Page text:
AS: Yeah, I think each band member’s is very varied but that’s not a bad thing. I think we all bring something different into it.


JS: One of our songs – this is even an early one – is inspired by The Prodigy who are completely, you know, a different genre – they’re a lot more heavy than we are but, like, we take inspiration from so many things, like, a couple of the new ones that I’ve written are from the 80s kind of sound. I listen to a lot of the 80s at the minute.


FK (to Aaron): Who are your musical influences?


AS: Erm, for me, see, being a bass player, it’s all over the place isn’t it … err … I listen to a lot of things, but … Tom Doyle from Don Broco. Really, REALLY. Coz it’s a rock band but how he’s plays bass is just … there’s just something different about it. I don’t know, it’s just great. He’s amazing. But yeah, I come from a rock background, mainly, but I listen to a lot of indie. We like our, erm, our dance, house and drum n base.


FK: What’s your bass sound then, clean or dirty?


AS: It’s a bit of both innit, depending on what type of song it is coz like we’ve got the older ones which are more gritty/scrappy but like the new ones are a bit calmer. Like, the bass line that I’ve written for What Time of Day it was kind of nice and smooth – melodic.


FK: I know you formed in 2018 as a 3-piece – who were the original members and who/what inspired you to start a band?


JW: I put the band together, and at first it was me, Dill (rhythm guitarist) and Adam (drummer) to start with, then I met Aaron at college and erm then I knew Matt (lead guitarist) from school – he got in contact with me coz me and him were in a band before for about a week. We decided to start a band because I don’t wanna be in a dead-end job really, doing what I don’t like. I wanna do what I love.


AS: I think it did just feel right as well didn’t it, and when we all practice together, I think we all kind of like…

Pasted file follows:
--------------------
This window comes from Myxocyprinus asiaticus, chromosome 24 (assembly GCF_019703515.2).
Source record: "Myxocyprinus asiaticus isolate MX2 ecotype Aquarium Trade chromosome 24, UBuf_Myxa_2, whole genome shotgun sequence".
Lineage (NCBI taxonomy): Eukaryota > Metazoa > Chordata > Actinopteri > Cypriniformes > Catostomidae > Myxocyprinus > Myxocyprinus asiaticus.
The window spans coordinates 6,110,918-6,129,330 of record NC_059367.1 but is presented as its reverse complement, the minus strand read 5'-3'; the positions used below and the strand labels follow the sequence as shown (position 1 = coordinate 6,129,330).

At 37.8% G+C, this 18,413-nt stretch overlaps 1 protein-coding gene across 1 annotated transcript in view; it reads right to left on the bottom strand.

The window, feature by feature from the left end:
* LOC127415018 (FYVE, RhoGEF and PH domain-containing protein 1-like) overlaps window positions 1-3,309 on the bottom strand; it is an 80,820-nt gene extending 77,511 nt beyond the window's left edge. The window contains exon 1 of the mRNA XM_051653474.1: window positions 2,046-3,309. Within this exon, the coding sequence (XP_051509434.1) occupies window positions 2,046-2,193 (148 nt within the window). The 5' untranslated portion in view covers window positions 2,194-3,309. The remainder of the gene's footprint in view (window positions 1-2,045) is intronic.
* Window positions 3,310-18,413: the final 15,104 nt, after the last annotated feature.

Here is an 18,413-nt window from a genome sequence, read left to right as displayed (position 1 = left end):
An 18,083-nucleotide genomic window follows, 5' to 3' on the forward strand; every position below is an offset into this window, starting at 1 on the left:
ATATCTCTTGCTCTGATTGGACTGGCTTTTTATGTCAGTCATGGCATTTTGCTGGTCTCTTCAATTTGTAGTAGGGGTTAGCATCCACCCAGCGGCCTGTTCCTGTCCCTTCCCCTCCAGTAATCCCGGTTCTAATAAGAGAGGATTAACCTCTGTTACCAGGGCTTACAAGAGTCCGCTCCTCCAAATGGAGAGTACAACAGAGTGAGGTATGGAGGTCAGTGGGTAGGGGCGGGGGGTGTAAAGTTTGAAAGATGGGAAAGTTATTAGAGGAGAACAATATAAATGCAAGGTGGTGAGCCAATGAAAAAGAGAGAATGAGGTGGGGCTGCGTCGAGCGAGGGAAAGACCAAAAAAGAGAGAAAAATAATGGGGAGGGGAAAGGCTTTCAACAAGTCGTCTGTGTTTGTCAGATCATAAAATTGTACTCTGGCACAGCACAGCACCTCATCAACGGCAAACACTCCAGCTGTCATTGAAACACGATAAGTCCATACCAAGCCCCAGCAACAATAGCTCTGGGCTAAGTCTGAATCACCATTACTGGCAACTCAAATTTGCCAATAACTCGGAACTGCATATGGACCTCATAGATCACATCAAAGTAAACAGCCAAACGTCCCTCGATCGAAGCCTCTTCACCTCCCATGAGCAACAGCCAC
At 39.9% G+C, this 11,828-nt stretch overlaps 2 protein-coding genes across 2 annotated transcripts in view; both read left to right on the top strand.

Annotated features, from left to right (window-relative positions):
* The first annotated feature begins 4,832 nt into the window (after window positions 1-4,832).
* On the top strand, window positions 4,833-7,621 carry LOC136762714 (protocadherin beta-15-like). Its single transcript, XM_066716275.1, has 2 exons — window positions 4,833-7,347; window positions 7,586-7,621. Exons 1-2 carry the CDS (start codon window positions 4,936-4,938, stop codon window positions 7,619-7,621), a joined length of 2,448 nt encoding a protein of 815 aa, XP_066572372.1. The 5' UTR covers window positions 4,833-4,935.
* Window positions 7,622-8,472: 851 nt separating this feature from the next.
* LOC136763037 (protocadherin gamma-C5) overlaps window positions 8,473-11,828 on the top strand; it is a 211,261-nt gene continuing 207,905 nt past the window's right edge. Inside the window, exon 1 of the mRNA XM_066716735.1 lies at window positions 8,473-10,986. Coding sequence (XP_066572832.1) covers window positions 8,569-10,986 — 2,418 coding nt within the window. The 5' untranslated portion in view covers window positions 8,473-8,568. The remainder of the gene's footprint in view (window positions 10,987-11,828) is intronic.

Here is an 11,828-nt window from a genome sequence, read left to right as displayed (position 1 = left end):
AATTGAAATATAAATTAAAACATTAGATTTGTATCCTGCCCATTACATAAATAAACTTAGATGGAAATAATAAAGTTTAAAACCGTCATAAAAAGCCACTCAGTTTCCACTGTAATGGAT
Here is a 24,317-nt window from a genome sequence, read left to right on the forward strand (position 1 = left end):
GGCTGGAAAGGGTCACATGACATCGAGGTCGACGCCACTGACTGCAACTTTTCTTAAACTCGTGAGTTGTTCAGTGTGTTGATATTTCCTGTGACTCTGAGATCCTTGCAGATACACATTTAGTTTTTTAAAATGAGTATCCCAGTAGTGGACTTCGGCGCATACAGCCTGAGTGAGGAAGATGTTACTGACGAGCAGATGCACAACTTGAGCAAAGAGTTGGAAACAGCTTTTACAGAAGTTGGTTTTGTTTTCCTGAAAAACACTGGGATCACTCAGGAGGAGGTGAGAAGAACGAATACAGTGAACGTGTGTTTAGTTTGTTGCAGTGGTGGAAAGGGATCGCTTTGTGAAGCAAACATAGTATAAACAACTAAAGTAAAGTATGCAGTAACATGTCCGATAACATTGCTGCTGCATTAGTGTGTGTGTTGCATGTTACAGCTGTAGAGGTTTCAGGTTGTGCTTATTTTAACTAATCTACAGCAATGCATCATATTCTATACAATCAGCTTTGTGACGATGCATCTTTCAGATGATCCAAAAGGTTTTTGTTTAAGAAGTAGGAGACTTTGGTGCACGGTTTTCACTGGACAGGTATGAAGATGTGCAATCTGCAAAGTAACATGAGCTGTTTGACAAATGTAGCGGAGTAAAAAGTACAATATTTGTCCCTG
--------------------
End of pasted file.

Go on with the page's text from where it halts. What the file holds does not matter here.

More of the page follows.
JW: I remember when I was about 16, I’d just come back from watching Liam Gallagher and Richard Ashcroft play at Lancashire Cricket Club, and, err, Ashcroft has always been like a kind of hero for his songwriting and all that … and watching him live blew my head off. So, I like I decided to come around with a song and it actually sounded pretty good, so I was like “right, I need a band behind this”


FK: How did you manage to sell out your debut gig (at The Underground)?


JW: We’d sold all our tickets straightaway – like all the hundred were gone straightaway


AS: But we didn’t know it was gonna be that packed though, did we? We knew it was gonna be full but not as it was.


JW: We’d sold all the hundred tickets and then obviously we had none left so, there will still plenty of tickets on the door – another 200/300? But what I remember is, I had loads of people asking me for tickets and obviously I hadn’t got them, I was just saying turn up on the door … and I remember walking out after soundcheck, looking outside and looking at the queue … and the queue was going all the way back and around the other street. It was mental. Absolutely mental.